I received a free ebook of this title, Bramard’s Case, from NetGalley in exchange for a fair review.
The summary of this book sounded really intriguing, a serial killer who targeted the policeman’s family, the crime going unsolved for years, the policeman living a life of “quiet desperation” basically waiting to die, and a series of clues in the form of letters. Finally, one of the clues gives Corso a break. He picks up the case pursuing the killer with new energy. This is not fast paced or not even what I would call a thriller. A great deal of the book is spent inside Corso’s head, which can be a monotonous place.
I really thought I would like this but I just didn’t connect with it or get drawn in to the story as I would expect to. I found myself skimming rather than reading at times. A disappointing read for me but it might work for someone else.
I read this because it was the book of the month at the Kindle English Mystery Club on Goodreads.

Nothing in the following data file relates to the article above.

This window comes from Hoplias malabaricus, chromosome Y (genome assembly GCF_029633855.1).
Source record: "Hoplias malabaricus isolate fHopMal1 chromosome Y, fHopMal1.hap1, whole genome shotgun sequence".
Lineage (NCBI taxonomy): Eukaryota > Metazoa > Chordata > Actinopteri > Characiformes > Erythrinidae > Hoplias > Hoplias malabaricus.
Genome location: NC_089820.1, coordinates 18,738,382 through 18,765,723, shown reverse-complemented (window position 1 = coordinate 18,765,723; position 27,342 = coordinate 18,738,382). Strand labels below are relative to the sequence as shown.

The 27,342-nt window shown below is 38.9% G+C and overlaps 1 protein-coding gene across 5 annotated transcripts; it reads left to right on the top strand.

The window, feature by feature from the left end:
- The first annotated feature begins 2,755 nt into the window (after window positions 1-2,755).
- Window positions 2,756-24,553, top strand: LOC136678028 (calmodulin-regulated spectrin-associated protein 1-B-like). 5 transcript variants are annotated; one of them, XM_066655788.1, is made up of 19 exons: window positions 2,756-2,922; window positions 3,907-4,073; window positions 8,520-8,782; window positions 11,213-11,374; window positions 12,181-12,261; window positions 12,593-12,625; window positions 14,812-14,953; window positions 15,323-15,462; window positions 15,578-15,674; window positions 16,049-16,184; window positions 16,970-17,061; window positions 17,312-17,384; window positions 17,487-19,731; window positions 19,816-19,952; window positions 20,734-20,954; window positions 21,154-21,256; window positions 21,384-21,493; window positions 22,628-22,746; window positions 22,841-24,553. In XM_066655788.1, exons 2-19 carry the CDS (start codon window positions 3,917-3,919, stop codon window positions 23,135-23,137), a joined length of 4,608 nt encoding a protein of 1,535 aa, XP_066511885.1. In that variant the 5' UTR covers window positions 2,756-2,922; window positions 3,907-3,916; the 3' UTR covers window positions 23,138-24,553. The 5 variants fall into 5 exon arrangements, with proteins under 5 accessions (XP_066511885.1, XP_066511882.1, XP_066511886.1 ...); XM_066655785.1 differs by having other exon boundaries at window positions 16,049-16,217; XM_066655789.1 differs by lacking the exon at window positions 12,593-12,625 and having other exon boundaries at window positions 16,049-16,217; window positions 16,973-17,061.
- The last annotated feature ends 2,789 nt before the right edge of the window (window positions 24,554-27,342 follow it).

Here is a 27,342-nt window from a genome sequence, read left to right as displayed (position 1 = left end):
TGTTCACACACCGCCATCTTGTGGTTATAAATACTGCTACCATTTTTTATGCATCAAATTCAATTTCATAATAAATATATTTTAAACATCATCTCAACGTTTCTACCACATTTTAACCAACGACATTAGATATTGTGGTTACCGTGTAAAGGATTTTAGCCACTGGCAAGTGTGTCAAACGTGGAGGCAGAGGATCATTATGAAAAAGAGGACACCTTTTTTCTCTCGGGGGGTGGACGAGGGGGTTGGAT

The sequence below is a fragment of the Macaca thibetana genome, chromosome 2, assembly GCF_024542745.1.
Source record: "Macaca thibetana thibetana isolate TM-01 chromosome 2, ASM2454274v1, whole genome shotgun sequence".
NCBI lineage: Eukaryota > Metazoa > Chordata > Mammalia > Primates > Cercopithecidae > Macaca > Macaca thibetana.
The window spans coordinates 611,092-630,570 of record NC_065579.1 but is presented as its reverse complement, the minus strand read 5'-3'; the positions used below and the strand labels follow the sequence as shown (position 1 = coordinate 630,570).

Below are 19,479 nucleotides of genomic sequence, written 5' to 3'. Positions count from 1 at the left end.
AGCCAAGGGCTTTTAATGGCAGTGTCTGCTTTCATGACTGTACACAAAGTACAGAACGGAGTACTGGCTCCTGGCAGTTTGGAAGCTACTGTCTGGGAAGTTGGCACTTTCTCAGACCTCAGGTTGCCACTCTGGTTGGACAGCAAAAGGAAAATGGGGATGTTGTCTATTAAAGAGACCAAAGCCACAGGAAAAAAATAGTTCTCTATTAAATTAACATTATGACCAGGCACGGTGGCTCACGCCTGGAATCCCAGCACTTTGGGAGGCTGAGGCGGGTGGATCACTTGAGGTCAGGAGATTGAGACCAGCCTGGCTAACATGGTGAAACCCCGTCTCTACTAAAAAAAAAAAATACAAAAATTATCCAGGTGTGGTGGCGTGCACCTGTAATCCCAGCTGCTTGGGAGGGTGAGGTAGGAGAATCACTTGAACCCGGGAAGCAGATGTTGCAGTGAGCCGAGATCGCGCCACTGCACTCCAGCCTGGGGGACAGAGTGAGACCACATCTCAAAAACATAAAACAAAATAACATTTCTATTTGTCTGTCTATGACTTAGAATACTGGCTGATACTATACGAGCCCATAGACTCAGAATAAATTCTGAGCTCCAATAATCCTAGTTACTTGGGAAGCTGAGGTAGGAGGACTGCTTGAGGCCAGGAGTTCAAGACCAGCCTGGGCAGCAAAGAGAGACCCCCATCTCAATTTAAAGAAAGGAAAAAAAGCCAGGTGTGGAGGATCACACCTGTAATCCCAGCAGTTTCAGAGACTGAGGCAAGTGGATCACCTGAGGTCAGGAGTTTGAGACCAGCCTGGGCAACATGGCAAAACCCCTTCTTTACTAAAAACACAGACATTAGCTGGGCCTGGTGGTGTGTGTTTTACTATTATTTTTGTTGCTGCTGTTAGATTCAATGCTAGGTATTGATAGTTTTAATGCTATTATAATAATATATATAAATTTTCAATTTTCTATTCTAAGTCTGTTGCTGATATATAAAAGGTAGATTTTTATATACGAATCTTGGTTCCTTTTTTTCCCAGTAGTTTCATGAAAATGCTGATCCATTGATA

Manon Bradshaw is a 39 year old, desperately single police officer in Cambridgeshire. We get glimpses of her desolate internet dating life intertwined with the opening of a VIP missing person case. Edith, the missing woman, is a grad student, involved in a long term relationship with highly connected parents. As the case slowly seems to be wending its way from a missing person case to a murder case, a body appears. It is not Edith, but is it connected? and if so how? Connected to the 2nd body is a ten year old boy, that Manon cannot just forget about as she continues to uncover clues and look for connections. The media bursts of news and commentary lead to more tragedy as the case becomes more and more muddied.
Manon Bradshaw is a complex and intriguing character. She represents the classic figure of the lonely, single, middle aged woman, yearning for a companion, with a cynical dark view of the world. She is submerged in her job and yet still finds her life lacking. Her characters shows growth through the course of the novel.
I figured out part of the ending, but it didn’t mar my enjoyment of the novel. A very intriguing, thrilling read. I would recommend this novel to readers of British Police Procedurals.